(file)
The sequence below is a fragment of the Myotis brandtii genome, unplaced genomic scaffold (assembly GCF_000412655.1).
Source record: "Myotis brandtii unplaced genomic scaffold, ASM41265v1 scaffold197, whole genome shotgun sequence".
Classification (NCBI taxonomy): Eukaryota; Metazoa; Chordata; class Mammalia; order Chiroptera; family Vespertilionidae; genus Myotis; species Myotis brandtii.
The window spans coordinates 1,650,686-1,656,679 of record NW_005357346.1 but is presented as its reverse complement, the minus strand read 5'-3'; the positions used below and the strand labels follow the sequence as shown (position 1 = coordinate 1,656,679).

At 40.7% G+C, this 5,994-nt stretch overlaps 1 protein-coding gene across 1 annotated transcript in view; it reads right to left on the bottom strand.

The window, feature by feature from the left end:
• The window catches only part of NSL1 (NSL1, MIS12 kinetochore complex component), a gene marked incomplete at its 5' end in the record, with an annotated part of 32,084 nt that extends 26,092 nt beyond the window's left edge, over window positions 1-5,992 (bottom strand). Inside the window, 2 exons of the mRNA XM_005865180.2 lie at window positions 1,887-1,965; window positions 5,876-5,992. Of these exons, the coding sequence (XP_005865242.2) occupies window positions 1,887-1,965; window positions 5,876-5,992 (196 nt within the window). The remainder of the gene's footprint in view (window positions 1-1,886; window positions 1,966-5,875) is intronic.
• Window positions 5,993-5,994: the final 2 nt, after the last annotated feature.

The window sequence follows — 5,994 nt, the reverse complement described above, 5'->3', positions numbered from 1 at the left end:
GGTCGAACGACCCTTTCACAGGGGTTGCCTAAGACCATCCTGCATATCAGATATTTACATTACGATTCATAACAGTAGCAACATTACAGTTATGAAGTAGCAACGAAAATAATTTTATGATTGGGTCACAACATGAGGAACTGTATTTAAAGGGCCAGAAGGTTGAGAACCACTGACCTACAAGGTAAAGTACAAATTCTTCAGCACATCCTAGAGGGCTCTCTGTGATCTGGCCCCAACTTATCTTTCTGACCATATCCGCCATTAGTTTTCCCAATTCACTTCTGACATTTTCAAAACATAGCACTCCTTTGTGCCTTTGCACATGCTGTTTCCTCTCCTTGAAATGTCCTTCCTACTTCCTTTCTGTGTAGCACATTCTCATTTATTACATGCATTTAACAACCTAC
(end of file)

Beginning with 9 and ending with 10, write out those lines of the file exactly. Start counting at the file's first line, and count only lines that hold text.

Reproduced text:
The window sequence follows — 5,994 nt, the reverse complement described above, 5'->3', positions numbered from 1 at the left end:
GGTCGAACGACCCTTTCACAGGGGTTGCCTAAGACCATCCTGCATATCAGATATTTACATTACGATTCATAACAGTAGCAACATTACAGTTATGAAGTAGCAACGAAAATAATTTTATGATTGGGTCACAACATGAGGAACTGTATTTAAAGGGCCAGAAGGTTGAGAACCACTGACCTACAAGGTAAAGTACAAATTCTTCAGCACATCCTAGAGGGCTCTCTGTGATCTGGCCCCAACTTATCTTTCTGACCATATCCGCCATTAGTTTTCCCAATTCACTTCTGACATTTTCAAAACATAGCACTCCTTTGTGCCTTTGCACATGCTGTTTCCTCTCCTTGAAATGTCCTTCCTACTTCCTTTCTGTGTAGCACATTCTCATTTATTACATGCATTTAACAACCTAC